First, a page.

After less than an hour of being shut in the school, we were again brought out to circle of villagers of over 33 people (I counted at least 33 people that I could see but there were many in the back ground- including young children). We immediately saw that there were at least three villagers that had at least three guns, one that we know was a 20 or 12 gauge shot gun. We tried to shield ourselves from the guns and again pleaded for them not to kill us. We were forced into the middle of the circle by men holding whips and we were held at gun point while again the villagers addressed the Presidente with their stories and ideas for our lives. At least one gun shot was shot towards us in the circle. The man with the 20 or 12 guage shot gun seemed to be an unofficial police or security guard for the village. We told him our story and spent another few hours in the middle of the circle while they decided what to do with us. It was at this point that lights were shined on our injuries and the villagers could see the extent of their violent acts. There was more discussion between the villagers and we were whipped again, with my brother taking most of the beating while trying to protect us. This last portion of the village gathering was photographed and recorded by many of the villagers. They were shining bright lights in our eyes, blinding us and taking pictures of our bloody faces and bodies, and recording the conversations on their phones. After another period of conversation and pleading, we were led to a table where we saw that they had written up their version of a story that they wanted us to sign for the police. Their accident report, written in Spanish, essentially said that we had been drinking and crashed our car, which is how the car got destroyed and how we got our injuries. However, the extent of our injuries and the condition of the car far surpasses anything that could happen by driving into a grassy ditch. They also pulled out all of our legal documents that they had stolen from the car, showed us they had them, and then confiscated them again. They still possess these documents.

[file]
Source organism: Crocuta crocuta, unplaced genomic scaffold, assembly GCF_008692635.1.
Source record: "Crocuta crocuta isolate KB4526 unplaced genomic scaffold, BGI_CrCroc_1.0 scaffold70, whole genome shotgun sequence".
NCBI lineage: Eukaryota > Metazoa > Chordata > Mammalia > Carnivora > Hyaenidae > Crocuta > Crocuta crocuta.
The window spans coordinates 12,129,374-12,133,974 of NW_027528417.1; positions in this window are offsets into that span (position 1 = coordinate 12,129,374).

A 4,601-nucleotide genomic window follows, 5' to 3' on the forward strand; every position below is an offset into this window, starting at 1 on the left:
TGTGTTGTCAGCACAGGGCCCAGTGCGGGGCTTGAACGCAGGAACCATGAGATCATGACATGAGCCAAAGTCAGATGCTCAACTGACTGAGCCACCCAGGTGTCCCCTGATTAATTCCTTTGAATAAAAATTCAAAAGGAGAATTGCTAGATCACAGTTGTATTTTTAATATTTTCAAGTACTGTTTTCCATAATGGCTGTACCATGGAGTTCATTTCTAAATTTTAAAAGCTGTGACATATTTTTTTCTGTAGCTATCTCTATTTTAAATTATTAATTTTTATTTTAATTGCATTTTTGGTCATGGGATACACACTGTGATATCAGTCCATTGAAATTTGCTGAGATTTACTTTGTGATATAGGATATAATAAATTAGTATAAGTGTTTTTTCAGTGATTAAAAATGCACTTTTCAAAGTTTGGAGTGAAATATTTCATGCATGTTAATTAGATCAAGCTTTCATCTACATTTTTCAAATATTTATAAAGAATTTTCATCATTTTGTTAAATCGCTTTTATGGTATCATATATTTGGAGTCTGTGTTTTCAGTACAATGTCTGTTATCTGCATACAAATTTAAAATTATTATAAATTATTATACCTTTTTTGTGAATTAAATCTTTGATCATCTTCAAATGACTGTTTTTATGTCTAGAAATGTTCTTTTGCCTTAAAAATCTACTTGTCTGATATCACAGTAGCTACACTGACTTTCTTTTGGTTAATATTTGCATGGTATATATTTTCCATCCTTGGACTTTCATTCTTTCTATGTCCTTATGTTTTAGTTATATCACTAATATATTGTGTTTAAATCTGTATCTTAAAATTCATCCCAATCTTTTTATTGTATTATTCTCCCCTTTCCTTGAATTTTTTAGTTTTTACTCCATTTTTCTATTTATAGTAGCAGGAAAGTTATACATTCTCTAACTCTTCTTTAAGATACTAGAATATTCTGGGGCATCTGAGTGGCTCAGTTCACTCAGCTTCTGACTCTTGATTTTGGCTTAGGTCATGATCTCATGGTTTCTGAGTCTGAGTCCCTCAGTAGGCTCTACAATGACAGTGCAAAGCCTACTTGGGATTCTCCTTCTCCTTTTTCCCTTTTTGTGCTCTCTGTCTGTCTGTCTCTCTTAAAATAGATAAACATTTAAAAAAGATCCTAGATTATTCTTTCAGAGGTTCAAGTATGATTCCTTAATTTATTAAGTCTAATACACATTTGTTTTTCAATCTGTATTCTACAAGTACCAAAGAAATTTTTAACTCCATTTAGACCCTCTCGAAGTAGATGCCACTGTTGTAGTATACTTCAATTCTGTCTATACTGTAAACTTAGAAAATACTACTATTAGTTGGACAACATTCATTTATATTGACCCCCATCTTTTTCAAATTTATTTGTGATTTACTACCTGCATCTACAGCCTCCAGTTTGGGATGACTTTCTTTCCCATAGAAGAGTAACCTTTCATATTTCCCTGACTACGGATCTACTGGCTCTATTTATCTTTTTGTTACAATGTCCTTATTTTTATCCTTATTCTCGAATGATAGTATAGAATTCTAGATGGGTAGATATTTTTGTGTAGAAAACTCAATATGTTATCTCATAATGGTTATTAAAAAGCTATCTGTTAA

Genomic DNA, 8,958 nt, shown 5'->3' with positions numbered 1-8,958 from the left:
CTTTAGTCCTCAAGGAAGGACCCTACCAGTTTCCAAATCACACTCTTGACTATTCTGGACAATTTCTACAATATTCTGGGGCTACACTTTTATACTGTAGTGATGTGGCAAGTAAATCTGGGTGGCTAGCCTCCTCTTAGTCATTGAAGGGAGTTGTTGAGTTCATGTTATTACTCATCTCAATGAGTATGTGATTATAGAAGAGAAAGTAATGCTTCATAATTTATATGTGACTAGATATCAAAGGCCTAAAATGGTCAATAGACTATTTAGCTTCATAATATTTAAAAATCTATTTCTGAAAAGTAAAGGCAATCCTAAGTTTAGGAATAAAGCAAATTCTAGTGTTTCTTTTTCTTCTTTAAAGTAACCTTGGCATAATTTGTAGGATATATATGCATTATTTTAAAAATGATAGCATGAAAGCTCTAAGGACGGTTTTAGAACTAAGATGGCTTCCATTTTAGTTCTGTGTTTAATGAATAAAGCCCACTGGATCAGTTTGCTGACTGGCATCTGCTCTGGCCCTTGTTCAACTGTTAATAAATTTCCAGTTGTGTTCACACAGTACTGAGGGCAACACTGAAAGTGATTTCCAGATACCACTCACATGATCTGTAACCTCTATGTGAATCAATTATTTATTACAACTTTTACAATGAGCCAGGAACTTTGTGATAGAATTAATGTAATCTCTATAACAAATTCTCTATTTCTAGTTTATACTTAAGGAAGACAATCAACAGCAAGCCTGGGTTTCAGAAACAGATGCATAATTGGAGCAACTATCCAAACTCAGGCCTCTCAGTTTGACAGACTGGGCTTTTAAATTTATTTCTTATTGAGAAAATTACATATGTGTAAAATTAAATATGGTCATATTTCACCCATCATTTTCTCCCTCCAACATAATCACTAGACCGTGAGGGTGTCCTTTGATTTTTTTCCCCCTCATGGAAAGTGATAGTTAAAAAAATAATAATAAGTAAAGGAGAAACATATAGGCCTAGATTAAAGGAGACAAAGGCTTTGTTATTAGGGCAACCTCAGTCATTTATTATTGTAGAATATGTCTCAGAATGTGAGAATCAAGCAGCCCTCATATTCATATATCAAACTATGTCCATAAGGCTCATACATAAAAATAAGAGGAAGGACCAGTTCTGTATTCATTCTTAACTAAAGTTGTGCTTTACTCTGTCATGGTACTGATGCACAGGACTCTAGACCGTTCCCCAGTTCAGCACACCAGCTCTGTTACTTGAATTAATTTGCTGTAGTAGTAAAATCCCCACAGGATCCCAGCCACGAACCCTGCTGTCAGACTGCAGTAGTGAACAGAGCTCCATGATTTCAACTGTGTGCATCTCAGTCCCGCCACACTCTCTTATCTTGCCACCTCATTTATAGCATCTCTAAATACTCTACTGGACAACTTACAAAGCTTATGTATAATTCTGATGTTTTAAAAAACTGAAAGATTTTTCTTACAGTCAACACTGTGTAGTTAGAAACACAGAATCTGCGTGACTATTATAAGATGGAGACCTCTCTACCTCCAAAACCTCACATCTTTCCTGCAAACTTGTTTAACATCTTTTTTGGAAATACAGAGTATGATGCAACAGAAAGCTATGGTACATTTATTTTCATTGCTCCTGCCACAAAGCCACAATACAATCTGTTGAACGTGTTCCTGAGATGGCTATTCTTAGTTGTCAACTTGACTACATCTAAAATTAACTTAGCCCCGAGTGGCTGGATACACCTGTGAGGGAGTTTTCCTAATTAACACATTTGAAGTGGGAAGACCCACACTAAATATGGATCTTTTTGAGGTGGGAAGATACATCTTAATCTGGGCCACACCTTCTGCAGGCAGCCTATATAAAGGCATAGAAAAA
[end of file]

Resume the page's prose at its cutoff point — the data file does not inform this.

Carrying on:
We were convinced that the only way we would survive was to sign the report and assure the villagers that we would tell the police that it was a car accident that caused the damage to the truck and the injuries to our bodies. Once we convinced them that we would go along with their story, they had us sign the document and ink print our fingerprints. At around 5 am, after nearly 11 hours of being attacked, chased, beaten, whipped, and held at gun point without food, sleep, or water, we were led back to the truck. All of the windows and the windshield of the truck had been broken and the camper had been broken into and all of our belongings and documents were either stolen or thrown into the muddy ditch. We were told to wait for the police before we tried to get our truck out of the ditch. There were at least 15 villagers that stood with us at the truck until the police came. These villagers made us keep telling them that we would tell the police that it was an accident. At about 6:00 am, a man came who claimed he was the police and asked us to tell him what happened. He was clearly not a real policeman so we told him the same story that was written in the report to satisfy the villagers who were watching closely over us. This man tried to convince us to go back to the school to use a phone to call the hospital, but we refused because we felt it would bring another attack on our lives. At about 7:30 am four Policia National came to the scene of the accident. We told them the same story about crashing our truck and the policemen very clearly did not believe it. The Policia National took photos of every aspect of the accident, including the condition of the truck, the scene of the accident which very clearly shows the boulder barricade that the village set up to trap us, and close-up photos of our head injuries. The policemen helped us get our truck unstuck and we were escorted out in police vehicles at around 8:00 am. We were met by an ambulance that we were told was going to transport us to the city of Cuzco, which is what we wanted as there is better medical care there and we would feel much safer there as it was further away from the village. The police had told us that they would escort the ambulance to the city of Cuzco and would drive our truck to Cuzco so that we could get it fixed. Meanwhile, on the way out of the village that we were attacked in, the police picked up a truckload of villagers who could have very well been part of our attack and brought them along with them to the same town they were escorting us to. We felt extremely unsafe.